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The Importance of FDA Regulation on Herbal Medicine - page 4 / 10





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that it had mind-altering effects, which is also the belief of many Americans. After ABC

News ran a story about kava root, Americans widely accepted this as a safe, effective

substitute for Valium, although there has not been sufficient evidence of kava’s safety or

efficiency (Kluger and Khur). The FDA has found that kava’s active ingredient is

kavalactones, which affects the limbic system or the “emotional center of the brain.”

Doctors have found that even temporary, heavy use of kava can cause yellow, flaking

skin; the long-term effects are unknown. However this fact does not slow the sale of

kava in the U.S., which is now a $3 million market (Kluger and Khur). The FDA has

allowed the sale of kava in the U.S. as long as the manufacturers promote this product as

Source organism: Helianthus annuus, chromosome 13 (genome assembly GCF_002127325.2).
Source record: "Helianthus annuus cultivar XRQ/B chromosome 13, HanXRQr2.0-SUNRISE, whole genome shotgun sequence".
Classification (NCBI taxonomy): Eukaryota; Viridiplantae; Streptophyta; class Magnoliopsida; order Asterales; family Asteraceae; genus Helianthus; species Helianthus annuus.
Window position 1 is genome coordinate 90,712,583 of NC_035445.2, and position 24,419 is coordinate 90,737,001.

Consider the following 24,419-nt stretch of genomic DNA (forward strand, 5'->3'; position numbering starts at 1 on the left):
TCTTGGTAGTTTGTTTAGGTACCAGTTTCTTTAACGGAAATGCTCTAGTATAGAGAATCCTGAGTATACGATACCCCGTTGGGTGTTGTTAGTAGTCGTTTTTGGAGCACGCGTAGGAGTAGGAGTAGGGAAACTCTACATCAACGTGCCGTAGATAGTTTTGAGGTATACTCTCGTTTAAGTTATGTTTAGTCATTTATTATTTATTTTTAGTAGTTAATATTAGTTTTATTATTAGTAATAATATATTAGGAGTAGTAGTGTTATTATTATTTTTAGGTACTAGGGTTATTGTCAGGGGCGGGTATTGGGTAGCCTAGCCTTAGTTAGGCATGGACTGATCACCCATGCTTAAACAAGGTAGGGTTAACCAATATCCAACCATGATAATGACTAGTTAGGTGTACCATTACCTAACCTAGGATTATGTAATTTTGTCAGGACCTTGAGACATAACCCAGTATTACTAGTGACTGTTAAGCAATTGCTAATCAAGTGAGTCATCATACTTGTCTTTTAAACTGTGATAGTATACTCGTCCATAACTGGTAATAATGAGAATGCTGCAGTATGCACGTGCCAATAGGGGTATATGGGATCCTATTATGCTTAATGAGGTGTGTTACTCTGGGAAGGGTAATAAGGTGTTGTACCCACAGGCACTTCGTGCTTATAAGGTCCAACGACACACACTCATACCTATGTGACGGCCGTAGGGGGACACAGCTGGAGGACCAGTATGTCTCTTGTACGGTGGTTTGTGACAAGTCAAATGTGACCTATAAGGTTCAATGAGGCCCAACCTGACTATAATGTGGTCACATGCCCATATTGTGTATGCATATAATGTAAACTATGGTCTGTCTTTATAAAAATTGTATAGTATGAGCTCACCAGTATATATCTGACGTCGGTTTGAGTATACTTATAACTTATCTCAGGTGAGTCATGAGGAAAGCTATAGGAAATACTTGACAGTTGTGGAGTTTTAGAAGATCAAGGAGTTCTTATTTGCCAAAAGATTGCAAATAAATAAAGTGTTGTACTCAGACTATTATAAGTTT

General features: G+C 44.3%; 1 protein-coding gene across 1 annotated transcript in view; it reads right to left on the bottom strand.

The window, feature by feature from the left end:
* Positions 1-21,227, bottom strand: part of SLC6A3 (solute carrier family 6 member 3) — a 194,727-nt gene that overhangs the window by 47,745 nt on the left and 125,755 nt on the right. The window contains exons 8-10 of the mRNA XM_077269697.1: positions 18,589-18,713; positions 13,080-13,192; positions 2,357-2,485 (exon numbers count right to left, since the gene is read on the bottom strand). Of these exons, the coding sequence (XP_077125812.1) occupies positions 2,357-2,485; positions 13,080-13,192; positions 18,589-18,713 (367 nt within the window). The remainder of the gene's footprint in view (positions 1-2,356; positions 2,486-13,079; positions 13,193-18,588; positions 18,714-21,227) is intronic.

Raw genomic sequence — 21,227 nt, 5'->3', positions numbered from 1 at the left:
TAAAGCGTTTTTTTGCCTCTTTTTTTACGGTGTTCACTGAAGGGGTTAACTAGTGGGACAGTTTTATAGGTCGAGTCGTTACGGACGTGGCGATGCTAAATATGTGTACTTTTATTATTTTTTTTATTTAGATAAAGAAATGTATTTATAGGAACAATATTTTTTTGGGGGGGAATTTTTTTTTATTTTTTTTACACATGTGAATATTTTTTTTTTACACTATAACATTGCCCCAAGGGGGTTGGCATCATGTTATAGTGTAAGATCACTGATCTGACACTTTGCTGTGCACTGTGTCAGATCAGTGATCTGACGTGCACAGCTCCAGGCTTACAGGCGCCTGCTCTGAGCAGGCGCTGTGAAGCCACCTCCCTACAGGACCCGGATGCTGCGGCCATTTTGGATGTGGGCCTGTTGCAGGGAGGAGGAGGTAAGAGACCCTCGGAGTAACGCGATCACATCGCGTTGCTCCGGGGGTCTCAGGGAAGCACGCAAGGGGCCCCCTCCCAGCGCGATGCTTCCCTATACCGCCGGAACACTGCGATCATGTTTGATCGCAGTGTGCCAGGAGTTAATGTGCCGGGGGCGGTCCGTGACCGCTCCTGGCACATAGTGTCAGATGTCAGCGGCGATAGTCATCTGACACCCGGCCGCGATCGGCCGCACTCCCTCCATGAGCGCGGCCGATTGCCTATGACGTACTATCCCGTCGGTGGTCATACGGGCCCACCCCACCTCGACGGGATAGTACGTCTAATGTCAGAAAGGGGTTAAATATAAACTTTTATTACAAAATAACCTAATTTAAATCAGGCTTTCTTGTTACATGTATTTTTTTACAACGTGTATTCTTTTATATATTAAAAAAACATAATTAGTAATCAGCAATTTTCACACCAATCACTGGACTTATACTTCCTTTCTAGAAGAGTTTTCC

a supplement. The manufacturers cannot cite any specific medical benefits until more

studies have been conducted (Kluger and Khur).

Along with kava root, there are many other herbs that have unknown side effects

and benefits, but consumers must blindly choose nutritional supplements because the

FDA’s authority has been strictly restricted. Appropriate labeling, consistent

manufacturing standards, and reasonable evidence of safety are rules the FDA needs to

have the authority and funding to establish. As Consumer Reports states:

Consumers have won a high level of safety for the food and drug, and a

high level of protection against misleading ads. Reputable sellers of

dietary supplements are trying to meet those same standards for safety and

honesty. We should recognize that more and more people believe

supplements are useful remedies, and ensure that they are safe and

effective. (“Alternative-Medicine”)

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